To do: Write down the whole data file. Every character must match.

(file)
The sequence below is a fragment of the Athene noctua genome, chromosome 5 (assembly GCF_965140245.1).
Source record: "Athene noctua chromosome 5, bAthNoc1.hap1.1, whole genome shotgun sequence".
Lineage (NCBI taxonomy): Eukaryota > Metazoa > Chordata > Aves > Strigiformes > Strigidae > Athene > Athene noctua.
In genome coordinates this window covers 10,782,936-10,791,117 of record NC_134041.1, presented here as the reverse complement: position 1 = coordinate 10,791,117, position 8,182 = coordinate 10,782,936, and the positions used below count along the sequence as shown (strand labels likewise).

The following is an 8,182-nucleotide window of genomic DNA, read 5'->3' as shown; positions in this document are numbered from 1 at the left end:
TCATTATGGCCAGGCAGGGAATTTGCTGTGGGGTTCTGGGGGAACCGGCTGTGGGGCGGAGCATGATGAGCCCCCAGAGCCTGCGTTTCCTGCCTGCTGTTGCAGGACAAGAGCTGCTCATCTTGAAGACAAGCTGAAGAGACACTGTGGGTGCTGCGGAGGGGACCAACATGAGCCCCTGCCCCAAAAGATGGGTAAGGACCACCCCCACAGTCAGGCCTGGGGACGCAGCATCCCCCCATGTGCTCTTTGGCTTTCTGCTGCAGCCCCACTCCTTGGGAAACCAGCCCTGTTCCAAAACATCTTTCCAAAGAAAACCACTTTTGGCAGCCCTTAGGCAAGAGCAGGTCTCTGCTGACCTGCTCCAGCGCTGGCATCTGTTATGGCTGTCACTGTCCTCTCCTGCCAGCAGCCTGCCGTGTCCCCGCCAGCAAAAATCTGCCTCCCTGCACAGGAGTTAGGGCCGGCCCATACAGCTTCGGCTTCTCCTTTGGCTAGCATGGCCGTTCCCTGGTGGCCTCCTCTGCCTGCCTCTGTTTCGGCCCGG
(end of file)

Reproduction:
The sequence below is a fragment of the Athene noctua genome, chromosome 5 (assembly GCF_965140245.1).
Source record: "Athene noctua chromosome 5, bAthNoc1.hap1.1, whole genome shotgun sequence".
Lineage (NCBI taxonomy): Eukaryota > Metazoa > Chordata > Aves > Strigiformes > Strigidae > Athene > Athene noctua.
In genome coordinates this window covers 10,782,936-10,791,117 of record NC_134041.1, presented here as the reverse complement: position 1 = coordinate 10,791,117, position 8,182 = coordinate 10,782,936, and the positions used below count along the sequence as shown (strand labels likewise).

The following is an 8,182-nucleotide window of genomic DNA, read 5'->3' as shown; positions in this document are numbered from 1 at the left end:
TCATTATGGCCAGGCAGGGAATTTGCTGTGGGGTTCTGGGGGAACCGGCTGTGGGGCGGAGCATGATGAGCCCCCAGAGCCTGCGTTTCCTGCCTGCTGTTGCAGGACAAGAGCTGCTCATCTTGAAGACAAGCTGAAGAGACACTGTGGGTGCTGCGGAGGGGACCAACATGAGCCCCTGCCCCAAAAGATGGGTAAGGACCACCCCCACAGTCAGGCCTGGGGACGCAGCATCCCCCCATGTGCTCTTTGGCTTTCTGCTGCAGCCCCACTCCTTGGGAAACCAGCCCTGTTCCAAAACATCTTTCCAAAGAAAACCACTTTTGGCAGCCCTTAGGCAAGAGCAGGTCTCTGCTGACCTGCTCCAGCGCTGGCATCTGTTATGGCTGTCACTGTCCTCTCCTGCCAGCAGCCTGCCGTGTCCCCGCCAGCAAAAATCTGCCTCCCTGCACAGGAGTTAGGGCCGGCCCATACAGCTTCGGCTTCTCCTTTGGCTAGCATGGCCGTTCCCTGGTGGCCTCCTCTGCCTGCCTCTGTTTCGGCCCGG